I rather like the looks of the bike racks, but they’re so different from what most folks are used to seeing that some additional cues should be given letting people know they’re intended to be used as bike racks (perhaps a bike image stenciled on the ground next to the racks?). That said, some colorful bike racks actually shaped like bicycles probably would have looked nice and would not have required any additional visual cues to indicate their purpose.

    As for the unfortunate placement of the bike racks, rather than relocating them, perhaps it could be an opportunity to roll out parking-protected bike lanes where space permits (probably just between Breed St & Saint Louis St) and in areas that can be restriped to remove the mid-block median.

  • ubrayj02

    If this was the worst thing LA does to people on its streets I could live with it. Your coverage of Boyle Heights improvements shows how much is for brochures and how much is for people who actually use the street. It isn’t that hard to design for people well, but it takes focus from the top to cut through the silly little “bling” internal newsletter highlight reels councilmembers and others see.

    The lack of focus on end users is disturbing. Reminds me of Metro!

  • Salts

    I agree. I understand value of community engagement and functional infrastructure but I’m having difficulty connecting to this post. Far too often we get infrastructure that is so focused on function that aesthetics are abandoned altogether. If entering/exiting the car in a parking space mere steps from their destination is the biggest inconvenience drivers on 1st St face that is still a quite positive experience compared to that of transit users, bicyclists, and pedestrians. So many positive additions have been made to 1st St (so much so that residents say it gets too much attention) and then this post zeros in on a relatively minor problem in a council district where the council member has a fantastic record of improving the quality of life and listening to constituents. This is the kind of complaint we would criticize if it came from a more affluent neighborhood. This post might be better if it more generally criticized impractical bicycle accommodations throughout the city with this being one example.

  • sahra

    I find it weird that people are struggling with this one. I guess because, for the people I know in the community, something that so transforms the look and the feel of the street, including the space directly outside their front doors, is a significant issue… I think some of our readers come at this from the bike lens (as your comment and the one above do) while the community members are coming at it from the larger lens of how their communities are “improved.” I may not have made that framing clear in the story, probably because I have written about the streetscape on 1st (when residents wondered who the improvements were meant to benefit) and Cesar Chavez (Great Streets, bad sidewalks/lack of investment) before… But to speak to the framing — both in South LA and Boyle Heights, there is a long history of folks almost getting things they almost need in almost the form they need them. Leaders get to say, “look what we did for the community!” and residents and business owners sigh and say, “Yeah, thanks yet again for all the stuff we can’t use and aren’t sure we wanted in the first place.” And to your point about Huizar — that is kind of a larger point I am getting at… this kind of haphazardness never would have never flown downtown. And i would not have been so roundly chided by his PR person for requesting basic information about the program as I was when I started asking about it last fall. The program is no more transparent now than it was then. Yet, you can find quite a bit of information about Broadway or the renewal of Pershing Square on the councilmember’s website. The disparity is in both transparency and implementation is troubling. And it matters because as we now move into an era of “hacking” the public space, where sidewalk interventions are meant to “activate” pedestrian zones and “enliven” the pedestrian experience (Great Streets is about to do just that on Cesar Chavez, for example), it is important to ask questions about what works, how it works, and where it does and does not work, and why it does or does not work so that planners/leaders can have the outcomes they claim they are aiming for.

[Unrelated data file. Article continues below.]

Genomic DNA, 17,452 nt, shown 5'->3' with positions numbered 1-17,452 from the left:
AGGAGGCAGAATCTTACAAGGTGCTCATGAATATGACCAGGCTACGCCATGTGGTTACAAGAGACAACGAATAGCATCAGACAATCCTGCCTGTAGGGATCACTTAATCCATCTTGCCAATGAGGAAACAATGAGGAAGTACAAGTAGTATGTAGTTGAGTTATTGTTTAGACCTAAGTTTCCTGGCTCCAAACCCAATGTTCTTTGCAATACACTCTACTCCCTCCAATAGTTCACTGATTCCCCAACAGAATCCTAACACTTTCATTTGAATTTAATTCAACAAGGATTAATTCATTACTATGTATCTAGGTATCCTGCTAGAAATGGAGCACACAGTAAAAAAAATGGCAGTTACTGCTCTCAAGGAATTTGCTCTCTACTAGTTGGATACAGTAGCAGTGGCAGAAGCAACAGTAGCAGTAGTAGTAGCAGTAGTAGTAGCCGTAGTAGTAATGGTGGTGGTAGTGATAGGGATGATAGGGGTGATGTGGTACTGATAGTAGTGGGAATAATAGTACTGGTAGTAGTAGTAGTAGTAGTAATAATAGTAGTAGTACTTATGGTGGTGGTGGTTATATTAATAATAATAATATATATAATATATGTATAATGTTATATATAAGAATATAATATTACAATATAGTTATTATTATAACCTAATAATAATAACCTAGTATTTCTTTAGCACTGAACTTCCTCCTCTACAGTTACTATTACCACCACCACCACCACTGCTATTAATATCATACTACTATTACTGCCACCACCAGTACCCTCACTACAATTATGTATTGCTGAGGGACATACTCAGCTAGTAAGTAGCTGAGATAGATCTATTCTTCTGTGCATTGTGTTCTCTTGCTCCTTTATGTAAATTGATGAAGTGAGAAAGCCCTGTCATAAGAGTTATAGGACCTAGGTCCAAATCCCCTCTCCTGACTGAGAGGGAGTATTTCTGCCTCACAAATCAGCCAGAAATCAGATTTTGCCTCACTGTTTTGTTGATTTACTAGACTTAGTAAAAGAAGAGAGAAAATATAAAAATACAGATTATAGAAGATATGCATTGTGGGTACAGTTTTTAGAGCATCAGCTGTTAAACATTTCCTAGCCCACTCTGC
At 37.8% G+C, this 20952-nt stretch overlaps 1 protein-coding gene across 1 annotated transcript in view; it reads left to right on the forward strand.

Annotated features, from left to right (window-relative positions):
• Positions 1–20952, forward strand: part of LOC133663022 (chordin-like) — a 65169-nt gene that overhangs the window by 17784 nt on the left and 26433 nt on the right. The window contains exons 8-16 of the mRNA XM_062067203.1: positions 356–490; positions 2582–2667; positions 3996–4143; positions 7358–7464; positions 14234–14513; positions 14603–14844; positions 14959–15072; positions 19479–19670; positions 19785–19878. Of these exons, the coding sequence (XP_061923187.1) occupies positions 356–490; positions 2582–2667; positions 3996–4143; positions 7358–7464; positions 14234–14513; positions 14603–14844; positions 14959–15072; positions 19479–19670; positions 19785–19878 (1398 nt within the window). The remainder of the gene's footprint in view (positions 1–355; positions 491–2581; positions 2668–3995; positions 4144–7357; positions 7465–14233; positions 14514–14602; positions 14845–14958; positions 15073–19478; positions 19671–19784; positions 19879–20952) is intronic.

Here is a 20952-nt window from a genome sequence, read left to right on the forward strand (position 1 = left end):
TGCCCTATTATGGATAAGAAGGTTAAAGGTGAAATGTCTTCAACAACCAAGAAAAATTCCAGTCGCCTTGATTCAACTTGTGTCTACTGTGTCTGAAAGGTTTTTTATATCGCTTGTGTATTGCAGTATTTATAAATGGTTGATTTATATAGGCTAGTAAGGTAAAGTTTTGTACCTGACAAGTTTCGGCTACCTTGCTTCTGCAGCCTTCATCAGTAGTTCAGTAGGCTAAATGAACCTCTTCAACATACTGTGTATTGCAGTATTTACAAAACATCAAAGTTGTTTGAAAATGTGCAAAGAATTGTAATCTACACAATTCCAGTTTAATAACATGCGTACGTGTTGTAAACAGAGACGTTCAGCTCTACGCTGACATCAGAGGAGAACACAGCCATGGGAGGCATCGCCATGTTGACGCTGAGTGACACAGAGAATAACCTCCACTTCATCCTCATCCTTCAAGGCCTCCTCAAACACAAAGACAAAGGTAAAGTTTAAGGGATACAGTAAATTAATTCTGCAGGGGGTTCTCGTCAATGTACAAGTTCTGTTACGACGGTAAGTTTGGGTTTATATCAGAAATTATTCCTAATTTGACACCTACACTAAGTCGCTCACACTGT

• Bernard Finucane

    Trees should be planted in bulbouts in the parking lanes, not on the sidewalk.

  • neroden

    Seems like there should be a “best practices” book for sidewalk & street furniture design. Because the people who designed this street… didn’t read the best practices.

  • BHNeedsLove

    “where the council member has a fantastic record of improving the quality of life and listening to constituents” – yikes, really? DTLA and Highland Park look great- new pocket parks, street conditioning, bringing back Broadway! But come speak to the organizations working in Boyle Heights and the folks on the street. Union de Vecinos tried to get a crosswalk in a busy street for over 2 years. Huizar ignored their request and so UDV painted it on their own. 48 hours later it was removed. Ask the various orgs working on legalizing street vending out here how much his office has helped. The street furniture is beyond RIDONCULOUS – there was NO public input and yes steal, hot-ass benches are placed in the middle of nowhere – classic city-driven, silo planning. Would be nice to get community-driven design in Boyle Heights. Lets not have the Mariachi Plaza fiasco again. Thank you for writing about this – the minute these flowers and butterfly’s went up the WEEK before Ciclavia Eastside event everyone here in BH knew it was a bandaid effort to show others BH is on the up and up! The point of talking about these issues is not simply to discuss street furniture – this is about a larger, systemic issue of planning equity. Why can’t Boyle Heights get the level of investment like Bringing Back Broadway or Highland Park? And I’m not talking dollars and private funding – that answer is clear why not. But when it comes to City dollars? to streetscaping? to tree canopies? to aesthetically and functional bike racks? the end.

  • User_1

    Butterfly looks rad! Great to see someone thinking outside the box.